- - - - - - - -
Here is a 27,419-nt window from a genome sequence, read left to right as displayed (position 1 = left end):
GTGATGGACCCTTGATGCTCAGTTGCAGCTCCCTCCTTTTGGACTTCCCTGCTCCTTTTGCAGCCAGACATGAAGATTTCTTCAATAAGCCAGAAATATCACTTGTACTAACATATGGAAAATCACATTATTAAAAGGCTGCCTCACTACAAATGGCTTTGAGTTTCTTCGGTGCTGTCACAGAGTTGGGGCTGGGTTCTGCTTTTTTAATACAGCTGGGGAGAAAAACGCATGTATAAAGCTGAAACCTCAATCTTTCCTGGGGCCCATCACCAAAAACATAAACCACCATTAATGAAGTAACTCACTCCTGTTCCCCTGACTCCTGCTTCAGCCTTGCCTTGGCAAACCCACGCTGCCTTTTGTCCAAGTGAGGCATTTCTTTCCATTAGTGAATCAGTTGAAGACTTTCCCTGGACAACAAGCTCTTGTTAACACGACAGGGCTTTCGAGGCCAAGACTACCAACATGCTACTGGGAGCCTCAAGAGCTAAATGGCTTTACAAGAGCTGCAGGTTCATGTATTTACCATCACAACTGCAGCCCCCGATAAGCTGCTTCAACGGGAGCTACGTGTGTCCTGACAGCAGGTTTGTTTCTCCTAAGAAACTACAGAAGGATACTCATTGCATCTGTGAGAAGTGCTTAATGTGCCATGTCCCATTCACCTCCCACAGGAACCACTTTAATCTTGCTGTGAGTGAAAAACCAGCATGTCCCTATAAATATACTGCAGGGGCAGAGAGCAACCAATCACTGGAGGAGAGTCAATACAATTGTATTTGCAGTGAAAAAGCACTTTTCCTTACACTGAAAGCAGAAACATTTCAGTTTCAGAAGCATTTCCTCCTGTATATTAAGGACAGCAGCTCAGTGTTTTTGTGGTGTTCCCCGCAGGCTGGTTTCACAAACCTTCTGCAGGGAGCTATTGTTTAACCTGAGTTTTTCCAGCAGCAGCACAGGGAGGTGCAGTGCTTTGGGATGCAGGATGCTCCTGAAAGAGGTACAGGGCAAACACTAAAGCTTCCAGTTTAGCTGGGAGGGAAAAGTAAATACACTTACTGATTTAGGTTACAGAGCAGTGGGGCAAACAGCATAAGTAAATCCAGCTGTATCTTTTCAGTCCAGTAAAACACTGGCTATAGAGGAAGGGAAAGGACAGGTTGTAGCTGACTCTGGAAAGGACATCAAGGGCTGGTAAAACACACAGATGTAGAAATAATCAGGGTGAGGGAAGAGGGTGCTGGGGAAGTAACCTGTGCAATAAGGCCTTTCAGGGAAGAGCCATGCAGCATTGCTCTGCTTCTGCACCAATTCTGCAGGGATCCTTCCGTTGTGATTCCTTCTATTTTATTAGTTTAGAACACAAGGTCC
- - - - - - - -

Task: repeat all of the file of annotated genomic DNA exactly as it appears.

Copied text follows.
Here is a 27,419-nt window from a genome sequence, read left to right as displayed (position 1 = left end):
GTGATGGACCCTTGATGCTCAGTTGCAGCTCCCTCCTTTTGGACTTCCCTGCTCCTTTTGCAGCCAGACATGAAGATTTCTTCAATAAGCCAGAAATATCACTTGTACTAACATATGGAAAATCACATTATTAAAAGGCTGCCTCACTACAAATGGCTTTGAGTTTCTTCGGTGCTGTCACAGAGTTGGGGCTGGGTTCTGCTTTTTTAATACAGCTGGGGAGAAAAACGCATGTATAAAGCTGAAACCTCAATCTTTCCTGGGGCCCATCACCAAAAACATAAACCACCATTAATGAAGTAACTCACTCCTGTTCCCCTGACTCCTGCTTCAGCCTTGCCTTGGCAAACCCACGCTGCCTTTTGTCCAAGTGAGGCATTTCTTTCCATTAGTGAATCAGTTGAAGACTTTCCCTGGACAACAAGCTCTTGTTAACACGACAGGGCTTTCGAGGCCAAGACTACCAACATGCTACTGGGAGCCTCAAGAGCTAAATGGCTTTACAAGAGCTGCAGGTTCATGTATTTACCATCACAACTGCAGCCCCCGATAAGCTGCTTCAACGGGAGCTACGTGTGTCCTGACAGCAGGTTTGTTTCTCCTAAGAAACTACAGAAGGATACTCATTGCATCTGTGAGAAGTGCTTAATGTGCCATGTCCCATTCACCTCCCACAGGAACCACTTTAATCTTGCTGTGAGTGAAAAACCAGCATGTCCCTATAAATATACTGCAGGGGCAGAGAGCAACCAATCACTGGAGGAGAGTCAATACAATTGTATTTGCAGTGAAAAAGCACTTTTCCTTACACTGAAAGCAGAAACATTTCAGTTTCAGAAGCATTTCCTCCTGTATATTAAGGACAGCAGCTCAGTGTTTTTGTGGTGTTCCCCGCAGGCTGGTTTCACAAACCTTCTGCAGGGAGCTATTGTTTAACCTGAGTTTTTCCAGCAGCAGCACAGGGAGGTGCAGTGCTTTGGGATGCAGGATGCTCCTGAAAGAGGTACAGGGCAAACACTAAAGCTTCCAGTTTAGCTGGGAGGGAAAAGTAAATACACTTACTGATTTAGGTTACAGAGCAGTGGGGCAAACAGCATAAGTAAATCCAGCTGTATCTTTTCAGTCCAGTAAAACACTGGCTATAGAGGAAGGGAAAGGACAGGTTGTAGCTGACTCTGGAAAGGACATCAAGGGCTGGTAAAACACACAGATGTAGAAATAATCAGGGTGAGGGAAGAGGGTGCTGGGGAAGTAACCTGTGCAATAAGGCCTTTCAGGGAAGAGCCATGCAGCATTGCTCTGCTTCTGCACCAATTCTGCAGGGATCCTTCCGTTGTGATTCCTTCTATTTTATTAGTTTAGAACACAAGGTCC